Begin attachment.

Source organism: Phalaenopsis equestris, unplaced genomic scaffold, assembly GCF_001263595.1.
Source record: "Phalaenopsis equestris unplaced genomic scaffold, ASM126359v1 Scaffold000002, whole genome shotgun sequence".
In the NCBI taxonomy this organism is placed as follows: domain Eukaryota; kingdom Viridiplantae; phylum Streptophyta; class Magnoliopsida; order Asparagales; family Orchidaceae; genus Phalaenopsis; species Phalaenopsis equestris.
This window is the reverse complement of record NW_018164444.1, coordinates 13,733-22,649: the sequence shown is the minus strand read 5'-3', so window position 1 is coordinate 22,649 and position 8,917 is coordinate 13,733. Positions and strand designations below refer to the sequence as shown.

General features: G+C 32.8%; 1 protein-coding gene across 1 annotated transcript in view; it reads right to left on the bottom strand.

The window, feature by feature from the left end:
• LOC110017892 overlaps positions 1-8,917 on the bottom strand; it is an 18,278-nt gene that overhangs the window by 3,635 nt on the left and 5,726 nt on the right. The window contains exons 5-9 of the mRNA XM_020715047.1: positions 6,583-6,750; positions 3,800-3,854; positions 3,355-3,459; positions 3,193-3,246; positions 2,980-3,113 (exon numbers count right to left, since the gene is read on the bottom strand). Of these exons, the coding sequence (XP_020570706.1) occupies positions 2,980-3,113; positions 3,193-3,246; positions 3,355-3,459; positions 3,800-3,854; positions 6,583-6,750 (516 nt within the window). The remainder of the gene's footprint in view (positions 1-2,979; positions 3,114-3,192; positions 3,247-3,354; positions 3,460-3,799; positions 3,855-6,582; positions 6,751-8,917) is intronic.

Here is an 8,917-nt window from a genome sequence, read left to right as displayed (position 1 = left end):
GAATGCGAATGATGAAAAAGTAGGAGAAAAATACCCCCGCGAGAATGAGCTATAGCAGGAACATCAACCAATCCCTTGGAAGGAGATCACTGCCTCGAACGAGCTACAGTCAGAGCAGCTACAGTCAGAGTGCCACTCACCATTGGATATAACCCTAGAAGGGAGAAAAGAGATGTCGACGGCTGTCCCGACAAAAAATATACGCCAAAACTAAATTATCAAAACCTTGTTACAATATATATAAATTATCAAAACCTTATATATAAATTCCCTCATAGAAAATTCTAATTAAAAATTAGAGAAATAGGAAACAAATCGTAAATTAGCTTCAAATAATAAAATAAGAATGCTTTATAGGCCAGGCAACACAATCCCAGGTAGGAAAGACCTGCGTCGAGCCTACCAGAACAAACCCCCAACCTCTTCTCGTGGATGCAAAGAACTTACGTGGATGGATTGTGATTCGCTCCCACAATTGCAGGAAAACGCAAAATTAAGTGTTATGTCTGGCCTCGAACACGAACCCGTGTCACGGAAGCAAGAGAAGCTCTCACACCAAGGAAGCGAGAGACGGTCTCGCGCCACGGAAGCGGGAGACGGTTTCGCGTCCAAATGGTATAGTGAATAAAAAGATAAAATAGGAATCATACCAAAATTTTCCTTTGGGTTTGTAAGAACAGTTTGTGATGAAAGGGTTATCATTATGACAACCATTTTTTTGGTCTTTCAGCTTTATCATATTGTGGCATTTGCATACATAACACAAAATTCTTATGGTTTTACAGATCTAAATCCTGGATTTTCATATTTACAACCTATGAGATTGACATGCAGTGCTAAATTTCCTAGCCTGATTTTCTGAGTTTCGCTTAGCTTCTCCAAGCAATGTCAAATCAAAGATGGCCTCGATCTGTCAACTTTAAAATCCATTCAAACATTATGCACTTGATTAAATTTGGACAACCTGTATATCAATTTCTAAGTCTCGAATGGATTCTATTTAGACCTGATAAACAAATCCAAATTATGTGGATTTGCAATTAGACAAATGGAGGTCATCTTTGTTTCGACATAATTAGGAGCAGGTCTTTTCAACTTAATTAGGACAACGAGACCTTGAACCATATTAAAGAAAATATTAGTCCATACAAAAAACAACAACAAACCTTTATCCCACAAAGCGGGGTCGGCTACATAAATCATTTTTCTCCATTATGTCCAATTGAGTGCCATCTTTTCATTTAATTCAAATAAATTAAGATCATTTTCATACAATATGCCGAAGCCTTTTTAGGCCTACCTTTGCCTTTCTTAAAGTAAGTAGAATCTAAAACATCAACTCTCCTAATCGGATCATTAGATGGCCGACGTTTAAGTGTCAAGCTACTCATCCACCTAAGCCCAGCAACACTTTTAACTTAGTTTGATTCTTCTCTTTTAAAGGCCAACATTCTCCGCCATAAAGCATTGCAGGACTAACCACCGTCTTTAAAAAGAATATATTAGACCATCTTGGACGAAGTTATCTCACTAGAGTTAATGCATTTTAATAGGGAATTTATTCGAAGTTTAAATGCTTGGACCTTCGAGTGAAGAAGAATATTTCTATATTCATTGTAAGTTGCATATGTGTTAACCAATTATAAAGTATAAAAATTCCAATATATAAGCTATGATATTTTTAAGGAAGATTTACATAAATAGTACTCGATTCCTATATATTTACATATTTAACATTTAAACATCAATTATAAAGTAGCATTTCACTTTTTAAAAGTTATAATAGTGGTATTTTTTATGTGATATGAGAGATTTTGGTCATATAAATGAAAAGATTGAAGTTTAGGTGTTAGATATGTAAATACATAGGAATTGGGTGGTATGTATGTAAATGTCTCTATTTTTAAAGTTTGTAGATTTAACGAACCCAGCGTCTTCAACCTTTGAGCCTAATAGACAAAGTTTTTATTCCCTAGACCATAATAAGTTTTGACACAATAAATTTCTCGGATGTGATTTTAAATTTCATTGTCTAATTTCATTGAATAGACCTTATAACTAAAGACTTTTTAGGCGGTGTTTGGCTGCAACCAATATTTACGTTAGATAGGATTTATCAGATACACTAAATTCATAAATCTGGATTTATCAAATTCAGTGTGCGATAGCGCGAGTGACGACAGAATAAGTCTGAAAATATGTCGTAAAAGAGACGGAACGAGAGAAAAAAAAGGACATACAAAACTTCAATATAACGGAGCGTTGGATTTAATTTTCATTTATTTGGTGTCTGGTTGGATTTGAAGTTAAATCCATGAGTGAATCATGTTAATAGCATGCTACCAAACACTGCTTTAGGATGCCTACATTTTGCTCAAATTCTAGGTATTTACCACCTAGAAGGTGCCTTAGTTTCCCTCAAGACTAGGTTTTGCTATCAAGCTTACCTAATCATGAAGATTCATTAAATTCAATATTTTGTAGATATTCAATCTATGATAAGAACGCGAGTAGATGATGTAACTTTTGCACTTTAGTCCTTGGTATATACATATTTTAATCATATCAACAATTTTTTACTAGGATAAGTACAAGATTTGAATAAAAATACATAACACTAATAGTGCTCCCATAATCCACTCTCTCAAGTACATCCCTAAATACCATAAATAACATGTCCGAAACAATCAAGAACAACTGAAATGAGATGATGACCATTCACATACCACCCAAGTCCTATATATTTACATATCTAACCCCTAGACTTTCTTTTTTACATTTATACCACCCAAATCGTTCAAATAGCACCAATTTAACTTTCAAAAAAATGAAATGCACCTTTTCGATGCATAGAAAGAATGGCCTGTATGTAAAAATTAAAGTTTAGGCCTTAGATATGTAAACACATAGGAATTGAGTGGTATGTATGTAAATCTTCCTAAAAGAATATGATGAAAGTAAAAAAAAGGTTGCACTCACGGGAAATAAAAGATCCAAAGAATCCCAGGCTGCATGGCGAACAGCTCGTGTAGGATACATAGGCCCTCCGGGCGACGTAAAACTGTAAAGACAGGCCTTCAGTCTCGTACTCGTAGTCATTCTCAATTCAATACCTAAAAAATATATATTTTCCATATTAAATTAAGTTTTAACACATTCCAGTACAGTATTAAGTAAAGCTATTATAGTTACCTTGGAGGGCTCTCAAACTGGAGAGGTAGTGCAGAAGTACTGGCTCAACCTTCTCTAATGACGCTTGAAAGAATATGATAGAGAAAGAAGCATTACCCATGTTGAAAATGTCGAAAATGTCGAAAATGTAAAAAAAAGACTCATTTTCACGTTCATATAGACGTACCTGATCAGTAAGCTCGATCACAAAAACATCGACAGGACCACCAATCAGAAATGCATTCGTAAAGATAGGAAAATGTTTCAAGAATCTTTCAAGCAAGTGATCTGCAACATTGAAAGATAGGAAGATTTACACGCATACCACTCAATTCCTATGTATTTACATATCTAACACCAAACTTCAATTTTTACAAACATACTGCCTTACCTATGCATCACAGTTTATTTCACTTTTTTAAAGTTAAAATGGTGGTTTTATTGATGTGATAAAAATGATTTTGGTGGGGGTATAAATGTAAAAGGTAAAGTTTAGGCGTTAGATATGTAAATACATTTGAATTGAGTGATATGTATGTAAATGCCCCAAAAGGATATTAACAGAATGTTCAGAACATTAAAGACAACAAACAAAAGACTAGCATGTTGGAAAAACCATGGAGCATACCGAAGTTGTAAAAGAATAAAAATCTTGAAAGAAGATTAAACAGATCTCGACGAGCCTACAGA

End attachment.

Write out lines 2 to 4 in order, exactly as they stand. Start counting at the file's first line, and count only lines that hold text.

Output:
Source record: "Phalaenopsis equestris unplaced genomic scaffold, ASM126359v1 Scaffold000002, whole genome shotgun sequence".
In the NCBI taxonomy this organism is placed as follows: domain Eukaryota; kingdom Viridiplantae; phylum Streptophyta; class Magnoliopsida; order Asparagales; family Orchidaceae; genus Phalaenopsis; species Phalaenopsis equestris.
This window is the reverse complement of record NW_018164444.1, coordinates 13,733-22,649: the sequence shown is the minus strand read 5'-3', so window position 1 is coordinate 22,649 and position 8,917 is coordinate 13,733. Positions and strand designations below refer to the sequence as shown.